Emergency facilities to expand
By JENNIFER GOLDBLATT
© St. Petersburg Times, published January 11, 2001
With the number of emergency room visits shooting off the charts, three hospitals that serve Pasco County have decided they need to expand their ERs.
This summer, North Bay Hospital in New Port Richey plans to begin a $500,000 expansion, its second in two years. At Community Hospital of New Port Richey and Helen Ellis Memorial Hospital in Tarpon Springs, expansions are on the horizon, though specific plans haven't been put on the drawing board yet.
East Pasco Medical Center nearly doubled the size of its emergency room in February, after seeing the number of patients increase 10 percent to 15 percent annually in recent years.
Hospital officials attribute the surge in visits to increases in population and in the number of people using the emergency room for primary care because they lack health insurance. Federal law guarantees access to emergency care at all hospital ERs for all people, regardless of the ability to pay. About 25 percent of all patients at the ER do not have insurance, according to the Florida Hospital Association, or FHA.
Emergency rooms at Florida hospitals saw 6-million people last year, up from 5.5-million in 1999, according to the FHA. Many hospitals are modernizing their emergency rooms to separate traumas from non-critical cases so that they can treat the traumas more efficiently. Hospitals in Florida get about 48 percent of their admissions from the ER; for some Pasco hospitals, it's more than 60 percent.
Last year, Community Hospital saw a 7 percent increase in ER visits to 35,000. Ernie Meier, the hospital's chief executive, said he expects the number to jump to 40,000 this year.
"We're really pushing our limits here," said Meier, whose 414-bed hospital is owned by HCA -- The Healthcare Co.
Meier attributes much of the increased demand to the opening of Community Hospital's new maternity and pediatric units, and the recent closing of those units at North Bay. Community treated 3,283 patients under the age of 18 last year, up from 2,319 in 1999.
Community's potential $4-million ER expansion is still in very early planning stages. If it were to occur, construction wouldn't begin for another two to three years. So far, discussions have centered around renovating the current 20,000-square-foot, 26-bed emergency room facility, adding three to five treatment bays and 10,000 square feet.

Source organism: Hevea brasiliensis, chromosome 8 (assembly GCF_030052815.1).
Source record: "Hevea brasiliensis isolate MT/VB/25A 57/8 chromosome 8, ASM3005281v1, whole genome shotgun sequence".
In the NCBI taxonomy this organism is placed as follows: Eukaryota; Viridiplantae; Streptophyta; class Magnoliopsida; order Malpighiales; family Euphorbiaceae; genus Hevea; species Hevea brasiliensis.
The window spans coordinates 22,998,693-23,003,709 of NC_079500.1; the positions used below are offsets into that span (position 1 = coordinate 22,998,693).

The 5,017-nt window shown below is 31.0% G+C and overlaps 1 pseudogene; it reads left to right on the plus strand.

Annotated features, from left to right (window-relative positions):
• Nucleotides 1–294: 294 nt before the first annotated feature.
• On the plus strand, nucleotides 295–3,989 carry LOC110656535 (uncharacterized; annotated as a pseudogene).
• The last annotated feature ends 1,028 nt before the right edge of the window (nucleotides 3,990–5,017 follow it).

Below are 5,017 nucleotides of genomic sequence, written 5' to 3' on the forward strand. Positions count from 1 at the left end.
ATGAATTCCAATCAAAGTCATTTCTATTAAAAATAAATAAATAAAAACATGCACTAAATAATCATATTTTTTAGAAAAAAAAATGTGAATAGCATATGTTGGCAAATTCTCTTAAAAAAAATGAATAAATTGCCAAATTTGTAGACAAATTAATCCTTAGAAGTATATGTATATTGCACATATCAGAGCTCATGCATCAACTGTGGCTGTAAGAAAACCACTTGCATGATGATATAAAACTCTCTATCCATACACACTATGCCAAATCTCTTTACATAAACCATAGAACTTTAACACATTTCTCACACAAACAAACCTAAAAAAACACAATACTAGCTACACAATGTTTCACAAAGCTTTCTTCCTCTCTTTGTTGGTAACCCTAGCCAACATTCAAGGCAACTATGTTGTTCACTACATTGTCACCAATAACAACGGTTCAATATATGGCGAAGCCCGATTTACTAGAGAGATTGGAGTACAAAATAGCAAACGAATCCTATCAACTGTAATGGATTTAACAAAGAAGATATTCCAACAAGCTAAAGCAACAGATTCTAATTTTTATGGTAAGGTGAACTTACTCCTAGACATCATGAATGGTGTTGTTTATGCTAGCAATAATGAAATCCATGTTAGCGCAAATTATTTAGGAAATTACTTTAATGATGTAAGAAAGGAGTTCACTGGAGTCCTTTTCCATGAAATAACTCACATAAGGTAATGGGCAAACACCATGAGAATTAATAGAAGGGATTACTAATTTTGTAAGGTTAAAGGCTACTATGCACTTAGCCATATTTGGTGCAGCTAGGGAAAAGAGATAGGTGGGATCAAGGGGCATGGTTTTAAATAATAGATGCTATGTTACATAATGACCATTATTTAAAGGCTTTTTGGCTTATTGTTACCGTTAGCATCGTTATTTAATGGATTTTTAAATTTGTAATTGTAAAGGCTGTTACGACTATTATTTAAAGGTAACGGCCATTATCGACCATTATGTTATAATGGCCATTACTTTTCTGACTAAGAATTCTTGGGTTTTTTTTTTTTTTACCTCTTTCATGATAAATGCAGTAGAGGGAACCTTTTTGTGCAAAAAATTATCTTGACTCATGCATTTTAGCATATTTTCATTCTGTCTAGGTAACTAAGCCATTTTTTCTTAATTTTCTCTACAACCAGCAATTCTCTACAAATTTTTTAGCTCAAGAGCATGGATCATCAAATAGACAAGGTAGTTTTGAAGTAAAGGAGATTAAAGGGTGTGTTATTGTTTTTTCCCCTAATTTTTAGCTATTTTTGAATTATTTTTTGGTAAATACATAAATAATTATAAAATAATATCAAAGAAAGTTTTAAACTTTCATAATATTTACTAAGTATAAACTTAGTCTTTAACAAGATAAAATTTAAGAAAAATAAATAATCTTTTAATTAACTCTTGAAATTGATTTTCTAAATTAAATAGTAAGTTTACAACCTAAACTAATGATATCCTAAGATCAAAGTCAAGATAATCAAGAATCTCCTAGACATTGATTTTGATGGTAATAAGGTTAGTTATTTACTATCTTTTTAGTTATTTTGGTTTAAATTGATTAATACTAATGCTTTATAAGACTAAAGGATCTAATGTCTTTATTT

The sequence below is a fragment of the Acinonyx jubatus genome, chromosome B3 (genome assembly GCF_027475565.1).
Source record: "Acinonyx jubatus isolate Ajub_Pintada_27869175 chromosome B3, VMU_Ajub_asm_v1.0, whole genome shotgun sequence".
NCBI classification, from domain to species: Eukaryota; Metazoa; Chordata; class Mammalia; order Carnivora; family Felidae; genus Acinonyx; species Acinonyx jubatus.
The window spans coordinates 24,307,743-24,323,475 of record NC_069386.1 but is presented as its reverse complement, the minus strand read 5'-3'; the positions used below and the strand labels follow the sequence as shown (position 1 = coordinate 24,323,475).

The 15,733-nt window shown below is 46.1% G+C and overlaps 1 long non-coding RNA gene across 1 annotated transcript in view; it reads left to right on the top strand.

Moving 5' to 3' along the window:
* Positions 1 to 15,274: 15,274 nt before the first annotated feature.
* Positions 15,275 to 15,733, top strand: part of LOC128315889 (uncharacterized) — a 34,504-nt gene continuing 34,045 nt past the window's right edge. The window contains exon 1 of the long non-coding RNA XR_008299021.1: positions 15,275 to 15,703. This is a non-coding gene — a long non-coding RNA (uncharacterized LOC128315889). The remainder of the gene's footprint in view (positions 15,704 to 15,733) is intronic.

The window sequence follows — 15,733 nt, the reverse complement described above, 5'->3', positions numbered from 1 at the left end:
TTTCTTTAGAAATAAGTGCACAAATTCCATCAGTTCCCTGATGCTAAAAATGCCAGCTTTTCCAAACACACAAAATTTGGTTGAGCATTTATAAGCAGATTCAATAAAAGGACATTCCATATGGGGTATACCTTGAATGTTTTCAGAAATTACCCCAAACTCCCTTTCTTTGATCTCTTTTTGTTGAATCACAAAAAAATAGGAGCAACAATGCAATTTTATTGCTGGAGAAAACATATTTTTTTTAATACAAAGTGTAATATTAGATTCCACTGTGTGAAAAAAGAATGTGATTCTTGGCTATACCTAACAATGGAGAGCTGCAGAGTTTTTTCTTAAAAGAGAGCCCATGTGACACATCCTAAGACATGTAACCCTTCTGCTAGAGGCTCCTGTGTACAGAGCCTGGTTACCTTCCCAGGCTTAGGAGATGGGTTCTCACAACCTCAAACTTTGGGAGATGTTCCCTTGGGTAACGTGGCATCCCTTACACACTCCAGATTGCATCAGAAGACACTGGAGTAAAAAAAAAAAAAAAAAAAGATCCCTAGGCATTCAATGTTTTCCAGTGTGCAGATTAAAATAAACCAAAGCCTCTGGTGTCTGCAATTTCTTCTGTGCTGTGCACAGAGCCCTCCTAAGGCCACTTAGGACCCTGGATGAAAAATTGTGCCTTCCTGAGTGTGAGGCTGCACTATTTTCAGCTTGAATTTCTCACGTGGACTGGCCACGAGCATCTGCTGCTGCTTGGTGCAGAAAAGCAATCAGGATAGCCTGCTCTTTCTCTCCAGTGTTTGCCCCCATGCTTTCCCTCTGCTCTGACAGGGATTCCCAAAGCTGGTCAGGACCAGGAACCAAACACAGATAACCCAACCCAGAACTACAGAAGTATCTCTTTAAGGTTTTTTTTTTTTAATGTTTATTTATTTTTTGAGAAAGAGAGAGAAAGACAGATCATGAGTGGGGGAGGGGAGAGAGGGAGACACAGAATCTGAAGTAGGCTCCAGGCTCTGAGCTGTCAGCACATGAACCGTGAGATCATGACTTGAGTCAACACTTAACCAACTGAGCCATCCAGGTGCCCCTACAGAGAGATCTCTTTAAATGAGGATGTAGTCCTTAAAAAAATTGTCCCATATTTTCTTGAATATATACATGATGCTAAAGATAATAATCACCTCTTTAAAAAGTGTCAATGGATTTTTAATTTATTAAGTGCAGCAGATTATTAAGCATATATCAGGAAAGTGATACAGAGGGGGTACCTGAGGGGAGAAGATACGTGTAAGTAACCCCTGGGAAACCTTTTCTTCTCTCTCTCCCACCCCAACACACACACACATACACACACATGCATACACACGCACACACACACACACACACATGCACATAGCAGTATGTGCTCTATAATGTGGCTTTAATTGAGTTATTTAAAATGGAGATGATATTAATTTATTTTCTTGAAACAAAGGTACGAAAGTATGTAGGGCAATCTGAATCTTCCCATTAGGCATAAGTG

"This is the front door. It's where (the patients) start, and so it's got to work," Meier said.
Last year, North Bay, owned by Morton Plant Mease Healthcare Inc., wrapped up a $1.2-million renovation that doubled the number of ER treatment bays to 10. But with an 18 percent increase in visits last year to 19,000, and another 6 percent increase expected in 2001, William Jennings, the hospital's chief operating officer, said the hospital now needs five more beds.
At Helen Ellis Memorial Hospital, which gets about 40 percent of its admissions from southwest Pasco, ER expansion plans also are in the works, though no details have been hammered out. After years of financial trouble, Helen Ellis linked up with Tampa-based University Community Hospital Inc. in August.
The expansion plans raise the question of possible overbuilding. Hospitals do not need to apply for state "certificates of need" to expand their ERs, as they must if they are expanding other units. But hospital officials say they're just meeting pent-up demand.
Carol Gormley, director of government affairs for the Florida Hospital Association, agrees, and says that ER expansions are a relatively low-risk investment.
"I certainly don't think that there's a market limit on the expansions of emergency departments," she said. Unlike other kinds of capital improvements, if hospitals overbuild their ERs, they can convert the space for other uses fairly easily, she added.
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